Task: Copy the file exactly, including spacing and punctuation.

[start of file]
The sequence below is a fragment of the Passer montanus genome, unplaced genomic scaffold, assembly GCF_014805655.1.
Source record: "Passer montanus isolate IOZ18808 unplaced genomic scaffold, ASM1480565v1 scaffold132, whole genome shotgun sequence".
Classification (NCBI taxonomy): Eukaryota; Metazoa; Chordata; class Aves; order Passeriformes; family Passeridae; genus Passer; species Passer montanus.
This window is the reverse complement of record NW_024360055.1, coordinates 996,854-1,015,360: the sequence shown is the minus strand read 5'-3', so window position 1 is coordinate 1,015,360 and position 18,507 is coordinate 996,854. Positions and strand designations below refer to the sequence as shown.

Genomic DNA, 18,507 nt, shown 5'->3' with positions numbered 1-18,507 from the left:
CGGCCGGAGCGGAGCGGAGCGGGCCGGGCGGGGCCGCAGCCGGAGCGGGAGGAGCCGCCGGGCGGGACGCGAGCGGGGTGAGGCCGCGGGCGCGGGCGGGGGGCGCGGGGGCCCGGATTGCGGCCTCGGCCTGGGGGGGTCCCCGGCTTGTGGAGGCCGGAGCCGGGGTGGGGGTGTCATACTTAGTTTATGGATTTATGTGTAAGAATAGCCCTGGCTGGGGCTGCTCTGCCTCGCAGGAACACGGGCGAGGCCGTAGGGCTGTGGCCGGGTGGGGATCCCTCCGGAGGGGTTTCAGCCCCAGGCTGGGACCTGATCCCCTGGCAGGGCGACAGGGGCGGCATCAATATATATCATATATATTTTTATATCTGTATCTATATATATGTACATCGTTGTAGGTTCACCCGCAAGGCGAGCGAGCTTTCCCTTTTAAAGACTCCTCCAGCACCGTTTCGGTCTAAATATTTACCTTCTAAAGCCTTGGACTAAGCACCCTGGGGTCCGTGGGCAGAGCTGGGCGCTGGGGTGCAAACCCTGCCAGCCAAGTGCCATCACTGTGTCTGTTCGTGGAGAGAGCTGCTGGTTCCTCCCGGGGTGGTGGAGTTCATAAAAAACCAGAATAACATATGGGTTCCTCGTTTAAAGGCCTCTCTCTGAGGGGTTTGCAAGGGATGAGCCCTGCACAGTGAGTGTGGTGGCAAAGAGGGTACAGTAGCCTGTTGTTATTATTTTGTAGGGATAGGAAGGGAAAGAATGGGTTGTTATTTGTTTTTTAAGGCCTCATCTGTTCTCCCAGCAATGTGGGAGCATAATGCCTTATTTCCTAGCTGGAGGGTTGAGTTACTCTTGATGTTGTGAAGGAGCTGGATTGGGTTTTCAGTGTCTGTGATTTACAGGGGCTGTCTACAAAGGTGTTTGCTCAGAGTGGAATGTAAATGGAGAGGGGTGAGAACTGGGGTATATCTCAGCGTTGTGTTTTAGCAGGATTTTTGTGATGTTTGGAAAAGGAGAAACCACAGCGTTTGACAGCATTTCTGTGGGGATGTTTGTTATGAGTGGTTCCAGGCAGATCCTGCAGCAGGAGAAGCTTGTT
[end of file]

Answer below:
The sequence below is a fragment of the Passer montanus genome, unplaced genomic scaffold, assembly GCF_014805655.1.
Source record: "Passer montanus isolate IOZ18808 unplaced genomic scaffold, ASM1480565v1 scaffold132, whole genome shotgun sequence".
Classification (NCBI taxonomy): Eukaryota; Metazoa; Chordata; class Aves; order Passeriformes; family Passeridae; genus Passer; species Passer montanus.
This window is the reverse complement of record NW_024360055.1, coordinates 996,854-1,015,360: the sequence shown is the minus strand read 5'-3', so window position 1 is coordinate 1,015,360 and position 18,507 is coordinate 996,854. Positions and strand designations below refer to the sequence as shown.

Genomic DNA, 18,507 nt, shown 5'->3' with positions numbered 1-18,507 from the left:
CGGCCGGAGCGGAGCGGAGCGGGCCGGGCGGGGCCGCAGCCGGAGCGGGAGGAGCCGCCGGGCGGGACGCGAGCGGGGTGAGGCCGCGGGCGCGGGCGGGGGGCGCGGGGGCCCGGATTGCGGCCTCGGCCTGGGGGGGTCCCCGGCTTGTGGAGGCCGGAGCCGGGGTGGGGGTGTCATACTTAGTTTATGGATTTATGTGTAAGAATAGCCCTGGCTGGGGCTGCTCTGCCTCGCAGGAACACGGGCGAGGCCGTAGGGCTGTGGCCGGGTGGGGATCCCTCCGGAGGGGTTTCAGCCCCAGGCTGGGACCTGATCCCCTGGCAGGGCGACAGGGGCGGCATCAATATATATCATATATATTTTTATATCTGTATCTATATATATGTACATCGTTGTAGGTTCACCCGCAAGGCGAGCGAGCTTTCCCTTTTAAAGACTCCTCCAGCACCGTTTCGGTCTAAATATTTACCTTCTAAAGCCTTGGACTAAGCACCCTGGGGTCCGTGGGCAGAGCTGGGCGCTGGGGTGCAAACCCTGCCAGCCAAGTGCCATCACTGTGTCTGTTCGTGGAGAGAGCTGCTGGTTCCTCCCGGGGTGGTGGAGTTCATAAAAAACCAGAATAACATATGGGTTCCTCGTTTAAAGGCCTCTCTCTGAGGGGTTTGCAAGGGATGAGCCCTGCACAGTGAGTGTGGTGGCAAAGAGGGTACAGTAGCCTGTTGTTATTATTTTGTAGGGATAGGAAGGGAAAGAATGGGTTGTTATTTGTTTTTTAAGGCCTCATCTGTTCTCCCAGCAATGTGGGAGCATAATGCCTTATTTCCTAGCTGGAGGGTTGAGTTACTCTTGATGTTGTGAAGGAGCTGGATTGGGTTTTCAGTGTCTGTGATTTACAGGGGCTGTCTACAAAGGTGTTTGCTCAGAGTGGAATGTAAATGGAGAGGGGTGAGAACTGGGGTATATCTCAGCGTTGTGTTTTAGCAGGATTTTTGTGATGTTTGGAAAAGGAGAAACCACAGCGTTTGACAGCATTTCTGTGGGGATGTTTGTTATGAGTGGTTCCAGGCAGATCCTGCAGCAGGAGAAGCTTGTT